The Law of the Lever
Archimedes of Syracuse, Italy - was a mathematician and physicist at the time when Sicily was a Greek colony, who lived around the year 300 BC.
One of his many inventions and discoveries was that of the lever.
The famous saying: "give me a long enough leaver and I'll move the World", is often attributed to Archimedes.
We often say in Physics that the lever is a multiplier of strength.
Levers make use of the principle of the torque where a small input of force at one end is multiplied over a long radius of action and gives a large output of force at the other end of the lever.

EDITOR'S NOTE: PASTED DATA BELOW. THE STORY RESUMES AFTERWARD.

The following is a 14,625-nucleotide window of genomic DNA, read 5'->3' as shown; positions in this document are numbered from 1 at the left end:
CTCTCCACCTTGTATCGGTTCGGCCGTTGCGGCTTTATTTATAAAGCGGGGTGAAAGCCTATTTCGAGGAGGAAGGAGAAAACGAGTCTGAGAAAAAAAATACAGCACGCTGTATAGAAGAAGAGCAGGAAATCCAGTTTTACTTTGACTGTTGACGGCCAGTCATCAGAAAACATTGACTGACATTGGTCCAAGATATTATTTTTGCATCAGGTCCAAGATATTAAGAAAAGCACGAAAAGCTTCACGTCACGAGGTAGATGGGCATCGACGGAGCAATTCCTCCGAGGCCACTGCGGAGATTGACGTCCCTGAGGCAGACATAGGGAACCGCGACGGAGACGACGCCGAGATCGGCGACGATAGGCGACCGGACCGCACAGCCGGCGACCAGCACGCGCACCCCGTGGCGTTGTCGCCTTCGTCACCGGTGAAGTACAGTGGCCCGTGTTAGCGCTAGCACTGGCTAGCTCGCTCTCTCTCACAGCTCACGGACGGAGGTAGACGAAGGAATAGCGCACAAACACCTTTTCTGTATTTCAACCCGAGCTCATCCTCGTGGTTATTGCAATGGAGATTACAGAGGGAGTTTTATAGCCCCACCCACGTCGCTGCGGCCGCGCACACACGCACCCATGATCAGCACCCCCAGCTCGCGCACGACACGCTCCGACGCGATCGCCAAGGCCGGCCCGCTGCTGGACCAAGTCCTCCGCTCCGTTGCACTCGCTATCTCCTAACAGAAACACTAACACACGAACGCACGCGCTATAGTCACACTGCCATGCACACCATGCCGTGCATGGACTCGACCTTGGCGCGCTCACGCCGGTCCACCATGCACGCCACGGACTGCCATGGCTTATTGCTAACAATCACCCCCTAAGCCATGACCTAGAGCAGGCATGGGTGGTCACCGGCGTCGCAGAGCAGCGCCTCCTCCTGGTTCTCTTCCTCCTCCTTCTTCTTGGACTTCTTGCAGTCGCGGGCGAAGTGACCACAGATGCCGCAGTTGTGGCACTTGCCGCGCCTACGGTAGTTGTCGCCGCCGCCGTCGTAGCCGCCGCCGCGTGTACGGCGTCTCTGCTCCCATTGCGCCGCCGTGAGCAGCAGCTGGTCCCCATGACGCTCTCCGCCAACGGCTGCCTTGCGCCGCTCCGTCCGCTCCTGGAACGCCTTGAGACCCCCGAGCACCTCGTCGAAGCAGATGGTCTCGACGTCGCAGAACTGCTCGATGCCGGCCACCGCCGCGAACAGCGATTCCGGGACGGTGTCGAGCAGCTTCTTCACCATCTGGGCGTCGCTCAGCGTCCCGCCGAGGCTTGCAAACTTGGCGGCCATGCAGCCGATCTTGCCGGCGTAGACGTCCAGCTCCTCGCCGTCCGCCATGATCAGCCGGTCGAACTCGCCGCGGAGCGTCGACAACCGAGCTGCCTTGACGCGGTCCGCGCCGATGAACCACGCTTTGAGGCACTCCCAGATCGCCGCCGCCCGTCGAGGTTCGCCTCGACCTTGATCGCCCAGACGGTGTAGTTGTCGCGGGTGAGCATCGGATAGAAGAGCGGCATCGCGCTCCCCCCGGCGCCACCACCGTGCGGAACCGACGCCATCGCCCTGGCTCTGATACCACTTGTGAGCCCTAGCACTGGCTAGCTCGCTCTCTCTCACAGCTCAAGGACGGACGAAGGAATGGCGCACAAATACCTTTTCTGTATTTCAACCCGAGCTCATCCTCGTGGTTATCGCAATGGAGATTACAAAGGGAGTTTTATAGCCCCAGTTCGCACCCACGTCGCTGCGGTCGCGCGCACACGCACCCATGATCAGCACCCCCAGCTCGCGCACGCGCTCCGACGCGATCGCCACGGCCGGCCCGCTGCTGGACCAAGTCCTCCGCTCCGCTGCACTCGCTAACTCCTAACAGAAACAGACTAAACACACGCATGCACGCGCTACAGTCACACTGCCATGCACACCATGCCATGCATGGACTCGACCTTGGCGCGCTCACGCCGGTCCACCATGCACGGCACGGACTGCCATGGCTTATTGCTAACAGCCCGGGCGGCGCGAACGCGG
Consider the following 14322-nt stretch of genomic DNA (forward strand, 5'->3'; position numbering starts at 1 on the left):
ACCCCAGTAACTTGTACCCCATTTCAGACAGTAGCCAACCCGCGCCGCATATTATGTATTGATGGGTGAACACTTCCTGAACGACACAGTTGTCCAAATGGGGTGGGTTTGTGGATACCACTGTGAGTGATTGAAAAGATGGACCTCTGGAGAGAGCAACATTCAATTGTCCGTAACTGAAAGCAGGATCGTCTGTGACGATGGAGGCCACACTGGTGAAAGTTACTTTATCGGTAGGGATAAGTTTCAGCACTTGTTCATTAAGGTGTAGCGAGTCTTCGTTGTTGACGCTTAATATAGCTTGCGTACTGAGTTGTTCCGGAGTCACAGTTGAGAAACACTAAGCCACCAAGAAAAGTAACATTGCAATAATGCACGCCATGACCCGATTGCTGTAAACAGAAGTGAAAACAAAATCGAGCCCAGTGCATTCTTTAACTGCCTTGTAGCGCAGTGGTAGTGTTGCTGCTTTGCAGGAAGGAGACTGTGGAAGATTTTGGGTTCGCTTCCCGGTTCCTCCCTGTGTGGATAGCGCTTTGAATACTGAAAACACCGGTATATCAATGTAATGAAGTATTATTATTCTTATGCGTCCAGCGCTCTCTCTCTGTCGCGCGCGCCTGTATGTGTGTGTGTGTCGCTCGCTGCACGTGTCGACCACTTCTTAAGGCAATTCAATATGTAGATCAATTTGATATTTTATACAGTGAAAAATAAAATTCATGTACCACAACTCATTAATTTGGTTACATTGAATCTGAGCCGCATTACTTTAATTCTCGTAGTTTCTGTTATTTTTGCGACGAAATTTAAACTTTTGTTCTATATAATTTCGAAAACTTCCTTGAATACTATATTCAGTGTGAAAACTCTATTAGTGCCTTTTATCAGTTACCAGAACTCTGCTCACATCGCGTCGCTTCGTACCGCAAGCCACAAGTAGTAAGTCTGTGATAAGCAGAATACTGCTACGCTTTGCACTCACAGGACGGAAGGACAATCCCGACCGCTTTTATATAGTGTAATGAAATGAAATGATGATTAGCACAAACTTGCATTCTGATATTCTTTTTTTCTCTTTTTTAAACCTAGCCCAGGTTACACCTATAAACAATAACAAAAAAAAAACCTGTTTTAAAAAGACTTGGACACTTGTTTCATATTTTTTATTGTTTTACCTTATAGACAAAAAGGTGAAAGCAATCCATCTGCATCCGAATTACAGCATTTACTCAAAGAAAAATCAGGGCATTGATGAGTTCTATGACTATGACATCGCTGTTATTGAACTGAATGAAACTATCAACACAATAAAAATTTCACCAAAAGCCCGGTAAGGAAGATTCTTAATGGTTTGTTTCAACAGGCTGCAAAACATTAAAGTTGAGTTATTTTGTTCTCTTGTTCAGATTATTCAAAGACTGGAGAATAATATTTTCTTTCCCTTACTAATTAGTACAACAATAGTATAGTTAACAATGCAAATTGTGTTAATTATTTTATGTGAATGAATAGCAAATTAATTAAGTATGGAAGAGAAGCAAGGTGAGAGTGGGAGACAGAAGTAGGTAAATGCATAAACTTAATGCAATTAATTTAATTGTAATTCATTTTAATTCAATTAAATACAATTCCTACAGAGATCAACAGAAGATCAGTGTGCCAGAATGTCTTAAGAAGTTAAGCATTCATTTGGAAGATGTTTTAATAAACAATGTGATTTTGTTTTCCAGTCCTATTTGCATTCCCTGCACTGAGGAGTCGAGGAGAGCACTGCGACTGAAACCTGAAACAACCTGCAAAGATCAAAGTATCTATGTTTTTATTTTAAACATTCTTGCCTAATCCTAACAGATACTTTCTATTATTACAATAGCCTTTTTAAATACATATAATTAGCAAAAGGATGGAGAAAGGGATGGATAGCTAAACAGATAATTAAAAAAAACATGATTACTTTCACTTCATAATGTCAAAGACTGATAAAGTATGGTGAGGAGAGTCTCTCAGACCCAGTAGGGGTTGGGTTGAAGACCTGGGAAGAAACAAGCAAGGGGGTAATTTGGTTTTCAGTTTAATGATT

The simplest lever is a first class lever.
Consider an ideal first class lever.
Ideal means that we don't take into account losses due to friction, heat, sound or other energy losses; and that the total energy-work of the sytem remains constant.
The law of the lever states that:
- Total Torque In = Total Torque Out
- Effort Torque = Load Torque
- Effort Force x Effort distance = Load Force x Load distance
In mathematical symbols Fe x de = Fl x dl
Activity: Verify the law of the lever for the first class lever in the images above.